Thus, although the same policy considerations discussed previously weigh against adopting a plain error doctrine in any aspect of civil litigation, we hold that the plain error doctrine may be available to review evidentiary rulings to which no objection was made at trial if a moving party can demonstrate (1) that exceptional circumstances exist, (2) that substantial rights are affected, and (3) that a miscarriage of justice will result if the doctrine is not applied.
In this case, Herman Tripp has not convinced us that exceptional circumstances existed; nor did the testimony, which apparently was offered to show a pattern of racketeering activity, prejudice any of his substantial rights. Finally, Herman Tripp has not shown that the admission of this evidence created a miscarriage of justice which requires us to reverse the jury's verdict or to grant a new trial. Failure to demonstrate any one of the foregoing factors would have been sufficient to preclude the application of the plain error doctrine. Herman Tripp failed on all three. As a result, we will not apply a plain error doctrine with regard to the testimony concerning Herman Tripp's son and the flight to the Bahamas.
3. Closing Arguments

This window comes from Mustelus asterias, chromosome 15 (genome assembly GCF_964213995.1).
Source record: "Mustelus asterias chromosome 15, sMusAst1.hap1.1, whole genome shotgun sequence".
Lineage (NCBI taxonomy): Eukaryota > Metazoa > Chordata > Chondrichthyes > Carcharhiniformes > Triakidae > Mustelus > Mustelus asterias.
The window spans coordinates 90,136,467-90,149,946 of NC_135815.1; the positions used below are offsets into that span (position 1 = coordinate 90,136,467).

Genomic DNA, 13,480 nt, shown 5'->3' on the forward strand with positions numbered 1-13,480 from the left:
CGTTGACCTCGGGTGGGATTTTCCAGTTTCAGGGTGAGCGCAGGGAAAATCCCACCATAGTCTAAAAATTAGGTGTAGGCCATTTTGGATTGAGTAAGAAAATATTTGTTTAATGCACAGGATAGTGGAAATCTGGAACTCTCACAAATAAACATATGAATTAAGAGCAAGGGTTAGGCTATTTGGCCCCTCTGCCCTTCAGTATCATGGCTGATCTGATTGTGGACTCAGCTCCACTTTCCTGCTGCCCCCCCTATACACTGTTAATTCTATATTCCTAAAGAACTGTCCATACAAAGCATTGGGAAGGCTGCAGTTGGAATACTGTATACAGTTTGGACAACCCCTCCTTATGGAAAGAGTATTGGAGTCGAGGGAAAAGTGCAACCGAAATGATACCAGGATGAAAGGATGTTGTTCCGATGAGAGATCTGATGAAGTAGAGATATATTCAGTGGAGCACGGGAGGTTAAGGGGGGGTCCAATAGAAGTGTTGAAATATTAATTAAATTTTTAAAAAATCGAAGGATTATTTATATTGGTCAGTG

Herman Tripp also argues that the plaintiffs' closing argument was so improper and prejudicial that it constitutes plain error and warrants reversal of the jury's verdict. He argues that plaintiffs' counsel attempted to appeal to the jury's base instincts, thereby skewing the deliberation process, and that counsel in fact succeeded. He alleges that plaintiffs' counsel sought to align himself with the jury by asking jurors to "trust" him, improperly injected his own opinion on the character of the defendants, and suggested to the jury that he had other information not presented at trial which led him to believe that certain witnesses were reliable and others were not. However, Herman Tripp offers no explanation for his trial counsel's failure to object to the purported improper remarks, other than to decry his attorney's overall ineffectiveness.
For example, plaintiffs' counsel stated:
Do you seriously believe that's true[?] Would you seriously believe it if you read it in a magazine? I think not. I don't think any of us would.
(Trial Transcript at 567). He later stated:
[W]e think they deserve punishment for that. We think they need to be taught a lesson. We think that a message has to go out that we are not going to tolerate that type of business activity.
(Trial Transcript at 571).
After plaintiffs' closing argument, Herman Tripp's attorney began by stating:
Boy that was powerful Mr. Long. I — that's a hard act to follow. I was certainly impressed. I know you all were, and that's one of the things that really puts the burden — makes it hard work for you.
(Trial Transcript at 576).